Battle of Belington/Laurel Hill

The Battle of Belington (Laurel Hill) was fought from Sunday, July 7 to Thursday, July 11, 1861 between Union forces commanded by Brig. Gen. Thomas A. Morris and Confederate forces commanded by Brig. Gen. Robert S. Garnett in Barbour County, West Virginia during the American Civil War. The battle was technically a draw, but defeat at Rich Mountain on July 11 compelled Garnett to abandon his fortified camp at Laurel Hill.

Following an ignominious Confederate defeat at the Battle of Philippi in early June, Brig. Gen. Garnett took command of Confederate forces in western Virginia and fortified two key mountain passes: one at Laurel Mountain leading to Leadsville and the other at Rich Mountain to Beverly. Lt. Col. John Pegram commanded a smaller force at Camp Garnett in Rich Mountain, while Garnett stayed at Camp Laurel Hill with 4,000 men.

Garnett knew his prospects for victory were slim. “I don’t anticipate anything very brilliant–indeed I shall esteem myself fortunate if I escape disaster,” he wrote. His pessimism would be tested on July 7, when Brig. Gen. Morris arrived with his 3,500-man brigade and made camp in nearby Belington (where he soon received reinforcements, bringing his total to 4,000). The two sides skirmished for several days. Morris’ orders were to “amuse” his opponent and prevent him from reinforcing Rich Mountain.

Accounts of the battle vary, but it involved both infantry and artillery duels. A Confederate soldier wrote to the Richmond Daily Dispatch: “The company had no sooner taken their proper place, when they opened briskly on the foe, which was returned as briskly; but few of the return shots did any execution…,” and “During the latter part of the day the enemy fired a number of bomb shells, grape-shots and balls in the direction of our troops, playing havoc with the trees and shrubbery…”

Another Confederate, George P. Morgan, recorded in his journal: “Early in the morning the enemy made his appearance near our fortified camp (near Laurel Hill) and were promptly repulsed by the 1st Georgia regiment with the loss of one wounded on our side and several killed on theirs. The day was principally occupied in skirmishes, in which nearly all our forces were engaged, but with the loss of only one man on our side.”

Ambrose Bierce, a Union soldier in the 9th Indiana Infantry and later an accomplished author, remarked: “A few dozen of us, who had been swapping shots with the enemies’ skirmishers, grew tired of the resultless battle, and by a common impulse – and I think without orders or officers – ran forward into the woods and attacked the Confederate works. We did well enough considering the hopeless folly of the movement, but we came out of the woods faster than we went in – a good deal.”

Casualty estimates from these five days of fighting are hard to come by, since contemporary accounts tended to exaggerate, but the number of killed and wounded may have been as high as two dozen on either side. Confederate forces held out until the 11th, when they slipped away under cover of night to avoid being surrounded.

Opposing Forces


Brig. Gen. Robert S. Garnett, Commanding

23rd Virginia Inf. RegimentCol. William B. Taliaferro322
37th Virginia Inf. RegimentCol. Samuel V. Fulkerson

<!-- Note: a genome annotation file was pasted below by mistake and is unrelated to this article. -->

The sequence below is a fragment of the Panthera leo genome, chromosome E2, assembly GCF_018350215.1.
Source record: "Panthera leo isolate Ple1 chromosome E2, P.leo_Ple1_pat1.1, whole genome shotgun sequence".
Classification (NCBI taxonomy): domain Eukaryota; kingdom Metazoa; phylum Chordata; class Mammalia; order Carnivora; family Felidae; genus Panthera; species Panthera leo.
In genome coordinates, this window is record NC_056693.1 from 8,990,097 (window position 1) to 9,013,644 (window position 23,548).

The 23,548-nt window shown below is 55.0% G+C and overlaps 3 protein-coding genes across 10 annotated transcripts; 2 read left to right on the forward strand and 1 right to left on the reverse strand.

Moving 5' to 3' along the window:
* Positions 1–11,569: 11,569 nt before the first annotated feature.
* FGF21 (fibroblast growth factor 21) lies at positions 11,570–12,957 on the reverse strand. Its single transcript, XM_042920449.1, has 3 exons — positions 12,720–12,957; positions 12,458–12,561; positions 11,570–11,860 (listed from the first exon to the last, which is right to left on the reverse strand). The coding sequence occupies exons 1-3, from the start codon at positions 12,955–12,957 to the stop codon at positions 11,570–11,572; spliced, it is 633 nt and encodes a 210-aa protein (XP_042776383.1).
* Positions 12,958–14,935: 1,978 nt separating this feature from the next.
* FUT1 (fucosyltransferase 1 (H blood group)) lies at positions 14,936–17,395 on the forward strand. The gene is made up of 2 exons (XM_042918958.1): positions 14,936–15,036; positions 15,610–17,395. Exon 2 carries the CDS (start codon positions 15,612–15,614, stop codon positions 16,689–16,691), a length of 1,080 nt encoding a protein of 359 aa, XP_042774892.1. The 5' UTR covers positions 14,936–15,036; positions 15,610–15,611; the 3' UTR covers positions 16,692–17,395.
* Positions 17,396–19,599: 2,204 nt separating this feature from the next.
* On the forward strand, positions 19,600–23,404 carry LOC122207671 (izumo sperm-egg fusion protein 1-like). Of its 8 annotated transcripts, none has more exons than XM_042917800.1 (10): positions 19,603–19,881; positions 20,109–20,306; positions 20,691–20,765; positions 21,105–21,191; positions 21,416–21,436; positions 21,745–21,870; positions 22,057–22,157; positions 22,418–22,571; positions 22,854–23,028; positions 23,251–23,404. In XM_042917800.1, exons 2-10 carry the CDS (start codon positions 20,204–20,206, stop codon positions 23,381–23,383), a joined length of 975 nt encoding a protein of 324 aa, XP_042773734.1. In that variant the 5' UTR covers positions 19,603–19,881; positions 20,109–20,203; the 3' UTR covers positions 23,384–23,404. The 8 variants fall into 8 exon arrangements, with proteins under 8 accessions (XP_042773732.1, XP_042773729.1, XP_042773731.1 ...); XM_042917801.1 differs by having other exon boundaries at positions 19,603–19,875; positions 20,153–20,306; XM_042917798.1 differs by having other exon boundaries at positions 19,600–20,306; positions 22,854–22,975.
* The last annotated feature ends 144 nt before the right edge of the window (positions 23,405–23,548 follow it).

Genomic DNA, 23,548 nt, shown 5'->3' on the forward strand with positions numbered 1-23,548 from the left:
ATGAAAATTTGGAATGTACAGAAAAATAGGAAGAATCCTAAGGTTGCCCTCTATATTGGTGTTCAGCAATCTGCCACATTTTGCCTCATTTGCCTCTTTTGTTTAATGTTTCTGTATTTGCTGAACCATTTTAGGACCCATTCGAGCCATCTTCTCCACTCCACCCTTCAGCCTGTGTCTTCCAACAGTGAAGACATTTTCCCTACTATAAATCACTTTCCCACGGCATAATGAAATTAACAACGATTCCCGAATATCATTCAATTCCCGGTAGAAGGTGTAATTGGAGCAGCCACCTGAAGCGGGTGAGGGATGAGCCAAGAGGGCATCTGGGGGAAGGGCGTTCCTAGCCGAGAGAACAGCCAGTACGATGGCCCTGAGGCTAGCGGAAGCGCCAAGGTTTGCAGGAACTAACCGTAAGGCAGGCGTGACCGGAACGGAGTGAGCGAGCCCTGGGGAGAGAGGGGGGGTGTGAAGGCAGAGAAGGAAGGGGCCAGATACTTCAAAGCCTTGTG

1st Regiment, Georgia Infantry (Ramsey’s)Col. James N. Ramsey
Second Rockbridge DragoonsCapt. John R. McNutt
Rankin, Thomas M. 23rd Virginia Infantry. Lynchburg: H.E. Howard, Inc., 1985.


Brig. Gen. Thomas A. Morris, Commanding

14th OhioCol. James B. Steedman
7th IndianaCol. Ebenezer Dumont
9th IndianaCol. Robert H. Milroy
1st Ohio Light ArtilleryCol. James Barnett6 guns


Pvt. Dillard Adams1st GA, Co. DX7/8
Pvt. George W. Huckaby (Huckaba)1st GA, Co. AX7/8
Pvt. George W. Allen1st GA, Co. IXX7/8
Pvt. William P.S. Poole1st GA, Co. IXX7/12
Sgt. John B. Pendleton23rd VA, Co. GX7/10
Pvt. John H. Blake23rd VA, Co. HX7/9
Pvt. Charles H. Goff23rd VA, Co. HX7/7
Pvt. Thomas E. Gentry23rd VA, Co. GX?
Pvt. Julian L. Henderson23rd VA, Co. GX?
Pvt. Robert M. Oney37th VA, Co. BX7/11
Henderson, Lillian. Roster of the Confederate Soldiers of Georgia, 1861-1865, Vol. I. Hapeville: Longino & Porter, Inc., 1960. Rankin, Thomas M. 23rd Virginia Infantry. Lynchburg: H.E. Howard, Inc., 1985.
Sgt. Samuel Donaldson14th Ohio, Co. EX
Pvt. Frank Gero14th Ohio, Co. EX
Sgt. William Martin14th Ohio, Co. KX
Pvt. George W. Tillotson1st Ohio Light Artillery, Btty. DX
Pvt. John R. Smith7th Indiana, Co. CX
Pvt. Dyson Boothroyd9th Indiana, Co. AX
Pvt. William H. Todd9th Indiana, Co. BX
Pvt. John Neeb9th Indiana, Co. EX
Pvt. William T. Girard9th Indiana, Co. GX
Pvt. John Mathews9th Indiana, Co. HX
Pvt. John Anten/Auten9th Indiana, Co. IX
Official Roster of the Soldiers of the State of Ohio in the War of the Rebellion, 1861-1866, Vol. 1. Akron: The Werner Company, 1893; Report of the Adjutant General of the State of Indiana, 1861-1865, Vol. 4. Indianapolis: Samual M. Douglass, State Printer, 1866.

Primary Sources


Boeche, Thomas L. “McClellan’s First Campaign” in America’s Civil War (January 1998): 30-36.

Carnes, Eva Margaret. The Tygarts Valley Line, June-July 1861. Philippi: First Land Battle of the Civil War Centennial Commemoration, Inc., 1961. Parsons: McClain Printing Company, 2003.

Hardway, Ronald V. On Our Own Soil: William Lowther Jackson and the Civil War in West Virginia’s Mountains. Charleston: Quarrier Press, 2003.

Lesser, W. Hunter. Rebels at the Gate: Lee and McClellan on the Front Line of a Nation Divided. Naperville: Sourcebooks, Inc., 2004.

Updated: 25 April 2023
Created: 12 February 2021

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